The swampy wetlands that surround Zambia’s Kafue River were submerged with water when the Moderate Resolution Imaging Spectroradiometer (MODIS) on NASA’s Terra satellite captured the top image on February 14, 2008. The river floods seasonally, but the rainy season of 2007-2008 caused exceptional flooding across southern Africa. Under the influence of unusually intense rains, the Kafue River spanned tens of kilometers. The river’s water is black in this image, a false color image made with infrared and visible light. The Kafue River flows through a wide, flat flood plain after leaving Lake Itezhi-Texhi through the Itezhi-Texhi dam. With little topography to confine it, the flood is wide and shallow. Bright green plants rise above the water, and popcorn clouds, light blue and white, dot the scene.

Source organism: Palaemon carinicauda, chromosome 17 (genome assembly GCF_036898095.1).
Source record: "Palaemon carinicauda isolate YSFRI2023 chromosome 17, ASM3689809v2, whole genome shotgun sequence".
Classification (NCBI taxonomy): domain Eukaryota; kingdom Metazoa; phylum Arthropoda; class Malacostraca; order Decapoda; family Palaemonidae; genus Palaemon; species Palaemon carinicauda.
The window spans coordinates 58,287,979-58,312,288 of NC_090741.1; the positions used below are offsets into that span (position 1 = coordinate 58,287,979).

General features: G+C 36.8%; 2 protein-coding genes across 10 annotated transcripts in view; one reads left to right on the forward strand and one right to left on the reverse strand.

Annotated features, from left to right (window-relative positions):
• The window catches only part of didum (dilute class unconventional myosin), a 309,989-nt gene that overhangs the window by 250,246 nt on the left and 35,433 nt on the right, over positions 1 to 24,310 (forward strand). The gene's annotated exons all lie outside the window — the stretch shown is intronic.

The lower image, captured on December 2, 2007, before the rainy season set in, shows the river in dry season conditions. The contrast between the December 2 image and the February 14 image reveals that both Lake Itezhi-Tezhi and the Kafue River upstream of the lake were running high. Several smaller tributaries flowing into the Kafue from the south and west were also swollen. The rain also spurred plant growth. On December 2, patches of tan, bare or sparsely vegetation land punctuated the green, plant-covered landscape. By February 14, most of the region was entirely covered in plants.
NASA images courtesy the MODIS Rapid Response Team at NASA GSFC. Caption by Holli Riebeek.